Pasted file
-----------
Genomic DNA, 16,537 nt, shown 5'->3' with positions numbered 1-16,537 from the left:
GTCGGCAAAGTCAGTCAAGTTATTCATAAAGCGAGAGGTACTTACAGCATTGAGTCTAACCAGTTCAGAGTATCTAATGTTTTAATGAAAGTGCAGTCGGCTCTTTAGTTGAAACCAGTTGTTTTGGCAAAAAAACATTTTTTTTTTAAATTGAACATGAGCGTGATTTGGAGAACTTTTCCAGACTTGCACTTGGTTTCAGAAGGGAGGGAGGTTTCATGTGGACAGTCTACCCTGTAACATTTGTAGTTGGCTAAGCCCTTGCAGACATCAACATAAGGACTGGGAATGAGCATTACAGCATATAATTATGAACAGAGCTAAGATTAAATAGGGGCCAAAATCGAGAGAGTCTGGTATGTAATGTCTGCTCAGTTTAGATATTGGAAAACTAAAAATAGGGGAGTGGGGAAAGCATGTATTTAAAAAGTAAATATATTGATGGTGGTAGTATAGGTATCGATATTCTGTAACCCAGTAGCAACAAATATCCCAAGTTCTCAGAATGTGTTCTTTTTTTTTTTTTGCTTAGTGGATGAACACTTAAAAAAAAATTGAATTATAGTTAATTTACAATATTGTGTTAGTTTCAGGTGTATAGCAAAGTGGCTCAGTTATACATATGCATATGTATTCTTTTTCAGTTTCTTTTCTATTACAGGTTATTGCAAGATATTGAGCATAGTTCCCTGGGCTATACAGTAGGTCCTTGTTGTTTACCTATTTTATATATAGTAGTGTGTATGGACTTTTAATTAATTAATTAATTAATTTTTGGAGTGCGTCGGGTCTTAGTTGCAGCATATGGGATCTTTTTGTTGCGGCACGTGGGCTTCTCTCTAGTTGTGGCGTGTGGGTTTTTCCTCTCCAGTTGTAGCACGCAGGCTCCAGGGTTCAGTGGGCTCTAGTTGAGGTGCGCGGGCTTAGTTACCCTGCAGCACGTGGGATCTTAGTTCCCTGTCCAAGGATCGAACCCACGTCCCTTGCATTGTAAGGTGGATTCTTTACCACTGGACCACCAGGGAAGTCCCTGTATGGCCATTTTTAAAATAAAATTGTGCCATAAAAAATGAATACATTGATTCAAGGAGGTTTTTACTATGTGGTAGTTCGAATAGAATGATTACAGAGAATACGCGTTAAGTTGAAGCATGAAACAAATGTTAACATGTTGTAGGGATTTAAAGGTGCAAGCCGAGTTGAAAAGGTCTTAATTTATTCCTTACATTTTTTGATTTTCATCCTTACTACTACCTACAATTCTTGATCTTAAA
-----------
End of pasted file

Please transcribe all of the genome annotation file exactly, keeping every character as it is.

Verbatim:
Genomic DNA, 16,537 nt, shown 5'->3' with positions numbered 1-16,537 from the left:
GTCGGCAAAGTCAGTCAAGTTATTCATAAAGCGAGAGGTACTTACAGCATTGAGTCTAACCAGTTCAGAGTATCTAATGTTTTAATGAAAGTGCAGTCGGCTCTTTAGTTGAAACCAGTTGTTTTGGCAAAAAAACATTTTTTTTTTAAATTGAACATGAGCGTGATTTGGAGAACTTTTCCAGACTTGCACTTGGTTTCAGAAGGGAGGGAGGTTTCATGTGGACAGTCTACCCTGTAACATTTGTAGTTGGCTAAGCCCTTGCAGACATCAACATAAGGACTGGGAATGAGCATTACAGCATATAATTATGAACAGAGCTAAGATTAAATAGGGGCCAAAATCGAGAGAGTCTGGTATGTAATGTCTGCTCAGTTTAGATATTGGAAAACTAAAAATAGGGGAGTGGGGAAAGCATGTATTTAAAAAGTAAATATATTGATGGTGGTAGTATAGGTATCGATATTCTGTAACCCAGTAGCAACAAATATCCCAAGTTCTCAGAATGTGTTCTTTTTTTTTTTTTGCTTAGTGGATGAACACTTAAAAAAAAATTGAATTATAGTTAATTTACAATATTGTGTTAGTTTCAGGTGTATAGCAAAGTGGCTCAGTTATACATATGCATATGTATTCTTTTTCAGTTTCTTTTCTATTACAGGTTATTGCAAGATATTGAGCATAGTTCCCTGGGCTATACAGTAGGTCCTTGTTGTTTACCTATTTTATATATAGTAGTGTGTATGGACTTTTAATTAATTAATTAATTAATTTTTGGAGTGCGTCGGGTCTTAGTTGCAGCATATGGGATCTTTTTGTTGCGGCACGTGGGCTTCTCTCTAGTTGTGGCGTGTGGGTTTTTCCTCTCCAGTTGTAGCACGCAGGCTCCAGGGTTCAGTGGGCTCTAGTTGAGGTGCGCGGGCTTAGTTACCCTGCAGCACGTGGGATCTTAGTTCCCTGTCCAAGGATCGAACCCACGTCCCTTGCATTGTAAGGTGGATTCTTTACCACTGGACCACCAGGGAAGTCCCTGTATGGCCATTTTTAAAATAAAATTGTGCCATAAAAAATGAATACATTGATTCAAGGAGGTTTTTACTATGTGGTAGTTCGAATAGAATGATTACAGAGAATACGCGTTAAGTTGAAGCATGAAACAAATGTTAACATGTTGTAGGGATTTAAAGGTGCAAGCCGAGTTGAAAAGGTCTTAATTTATTCCTTACATTTTTTGATTTTCATCCTTACTACTACCTACAATTCTTGATCTTAAA